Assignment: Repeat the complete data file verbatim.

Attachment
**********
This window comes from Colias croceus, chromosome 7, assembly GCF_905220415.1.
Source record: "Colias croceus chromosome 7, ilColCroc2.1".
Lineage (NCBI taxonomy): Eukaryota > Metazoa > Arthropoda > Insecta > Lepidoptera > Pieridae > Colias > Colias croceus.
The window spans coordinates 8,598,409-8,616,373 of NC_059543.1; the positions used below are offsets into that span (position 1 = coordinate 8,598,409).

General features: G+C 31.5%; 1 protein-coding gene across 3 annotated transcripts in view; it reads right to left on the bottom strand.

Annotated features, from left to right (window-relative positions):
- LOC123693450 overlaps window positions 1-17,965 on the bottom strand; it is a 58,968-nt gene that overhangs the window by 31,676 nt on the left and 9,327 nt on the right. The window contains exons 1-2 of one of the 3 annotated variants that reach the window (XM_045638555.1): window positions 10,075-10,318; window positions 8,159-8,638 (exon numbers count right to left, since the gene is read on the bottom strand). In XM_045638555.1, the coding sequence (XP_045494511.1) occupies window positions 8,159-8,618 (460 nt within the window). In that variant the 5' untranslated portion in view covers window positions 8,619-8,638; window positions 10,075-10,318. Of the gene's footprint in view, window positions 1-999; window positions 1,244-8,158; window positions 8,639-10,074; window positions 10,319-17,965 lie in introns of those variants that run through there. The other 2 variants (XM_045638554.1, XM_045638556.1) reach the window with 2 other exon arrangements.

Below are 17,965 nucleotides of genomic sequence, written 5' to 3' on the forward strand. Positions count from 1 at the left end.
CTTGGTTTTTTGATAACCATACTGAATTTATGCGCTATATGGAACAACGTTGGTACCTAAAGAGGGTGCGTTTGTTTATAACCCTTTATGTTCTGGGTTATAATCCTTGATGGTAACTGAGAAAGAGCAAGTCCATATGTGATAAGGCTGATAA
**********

This window comes from Colias croceus, chromosome 7, assembly GCF_905220415.1.
Source record: "Colias croceus chromosome 7, ilColCroc2.1".
Lineage (NCBI taxonomy): Eukaryota > Metazoa > Arthropoda > Insecta > Lepidoptera > Pieridae > Colias > Colias croceus.
The window spans coordinates 8,598,409-8,616,373 of NC_059543.1; the positions used below are offsets into that span (position 1 = coordinate 8,598,409).

General features: G+C 31.5%; 1 protein-coding gene across 3 annotated transcripts in view; it reads right to left on the bottom strand.

Annotated features, from left to right (window-relative positions):
- LOC123693450 overlaps window positions 1-17,965 on the bottom strand; it is a 58,968-nt gene that overhangs the window by 31,676 nt on the left and 9,327 nt on the right. The window contains exons 1-2 of one of the 3 annotated variants that reach the window (XM_045638555.1): window positions 10,075-10,318; window positions 8,159-8,638 (exon numbers count right to left, since the gene is read on the bottom strand). In XM_045638555.1, the coding sequence (XP_045494511.1) occupies window positions 8,159-8,618 (460 nt within the window). In that variant the 5' untranslated portion in view covers window positions 8,619-8,638; window positions 10,075-10,318. Of the gene's footprint in view, window positions 1-999; window positions 1,244-8,158; window positions 8,639-10,074; window positions 10,319-17,965 lie in introns of those variants that run through there. The other 2 variants (XM_045638554.1, XM_045638556.1) reach the window with 2 other exon arrangements.

Below are 17,965 nucleotides of genomic sequence, written 5' to 3' on the forward strand. Positions count from 1 at the left end.
CTTGGTTTTTTGATAACCATACTGAATTTATGCGCTATATGGAACAACGTTGGTACCTAAAGAGGGTGCGTTTGTTTATAACCCTTTATGTTCTGGGTTATAATCCTTGATGGTAACTGAGAAAGAGCAAGTCCATATGTGATAAGGCTGATAA